This VR movie is a mind-boggling trip through Fractal landscapes
The VR movie Recombination takes you into the fascinating world of fractals, in 8K and 3D on Quest 2. I've watched it. And I was amazed.
Dutch digital artist Julius Horsthuis has been working with fractals for over a decade. More recently, he did some design work for Ant-Man 3 and created a film sequence for Guillermo del Toro's Cabinet of Curiosities.
"Realizing that the best way to enjoy my work is immersion, I collaborated with seven of my favorite musicians in order to create an abstract journey through music, space and mathematics," the project's website reads.
A 45-minute journey through fractal landscapes
Released last week on App Lab, the album consists of eight pre-rendered VR movies and a soundtrack. The total runtime is 45 minutes. Recombination was rendered using Mandelbulb3D fractal software and a render farm in about six months.
The total download size of all movies is 25 GB of video. There is no streaming option because Horsthuis did not want to compromise on image quality. The good news is that you can also download the movies individually in the VR app.
The fractal movies are available in the optimal resolution for VR movies on Meta Quest 2: 8,192 by 4,096 pixels. A 180-degree stereoscopic panorama provides total immersion without the need to turn around while watching. So you can sit back and let the images run over you.
"A mind-bending trip"
I watched the VR movies and was overwhelmed by their auditory and visual power. Organic-looking structures alternate with pulsating alien-like buildings, and there are zooms into infinitely repeating shapes, a well-known characteristic of fractals.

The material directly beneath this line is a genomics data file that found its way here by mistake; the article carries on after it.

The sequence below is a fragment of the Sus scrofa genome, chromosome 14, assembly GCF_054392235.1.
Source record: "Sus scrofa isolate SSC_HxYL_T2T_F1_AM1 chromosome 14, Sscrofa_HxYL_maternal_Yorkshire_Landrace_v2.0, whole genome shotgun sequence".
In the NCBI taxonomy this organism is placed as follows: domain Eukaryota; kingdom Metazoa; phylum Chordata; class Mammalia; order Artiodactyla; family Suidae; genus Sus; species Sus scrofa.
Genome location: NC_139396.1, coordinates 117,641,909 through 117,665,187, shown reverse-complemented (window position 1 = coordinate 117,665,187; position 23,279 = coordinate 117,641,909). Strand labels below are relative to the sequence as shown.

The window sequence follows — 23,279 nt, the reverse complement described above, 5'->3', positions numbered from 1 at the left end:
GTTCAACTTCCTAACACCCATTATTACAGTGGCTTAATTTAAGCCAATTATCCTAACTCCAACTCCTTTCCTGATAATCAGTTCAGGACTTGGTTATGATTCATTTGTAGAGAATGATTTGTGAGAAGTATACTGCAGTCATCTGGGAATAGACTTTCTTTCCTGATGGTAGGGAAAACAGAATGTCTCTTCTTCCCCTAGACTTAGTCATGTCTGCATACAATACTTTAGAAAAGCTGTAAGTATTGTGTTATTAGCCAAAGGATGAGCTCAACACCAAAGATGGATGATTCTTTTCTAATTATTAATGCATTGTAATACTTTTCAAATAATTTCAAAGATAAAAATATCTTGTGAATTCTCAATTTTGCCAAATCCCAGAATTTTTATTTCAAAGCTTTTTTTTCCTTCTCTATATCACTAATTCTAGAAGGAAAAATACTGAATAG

Some scenes are reminiscent of Christopher Nolan's sci-fi films such as Inception (2010) and Interstellar (2014), and would undoubtedly fit in well with those films. Recombination is a feast for the senses, a truly mind-bending audiovisual trip that is enhanced by the fact that the field of vision is filled and there is no escape.
Those who buy the VR album should use good headphones. The images live from the music and vice versa.
Be cautious if you easily get sick in VR
As impressive as Horsthuis' fractals are: The camerawork and editing are not always up to the level of this material, and at times seem a bit arbitrary or out of sync with the music.
Speaking of the camera: Recombination takes a lot of liberties here, and some of the camera movements will definitely upset sensitive stomachs. Even I, not prone to motion sickness, felt a little queasy at times. Objects flying straight through your body can also make you feel uncomfortable.
And then there is the frame rate, which often drops and causes stuttering that takes away from the enjoyment of the impressive visuals and sounds.
Meta Quest 2 is noticeably crawling under the load of the high-resolution video material. "It's definitely pushing the hardware to the extremes, and indeed it might be that in places the 60fps frame rate struggles a little bit. We'll definitely continue developing to try and smooth this out as much as we can," Horsthuis writes in an email.
More fractal films could follow
For now, Horsthuis rules out a release on Meta Quest TV, which could open up the movies to a bigger audience. "I've looked into this, and even though the quality seems quite good, it isn't as good as we have gotten it using the app. [...] We made a very conscious choice that this will not be made available streaming because we wanted to avoid compression artifacts at all cost," says Horsthuis.
And what's next for Recombination? If there is demand, then it could be released for more VR platforms and shown in places like planetariums.
"I'm also really excited by the idea to have this VR platform as a format to make more fractal immersive films. Creating these 8 tracks have spawned many more ideas, collaborations with musical artists and fractal worlds I would like to explore. Bottom line, if enough people are enjoying this, I would like to make a whole bunch more!"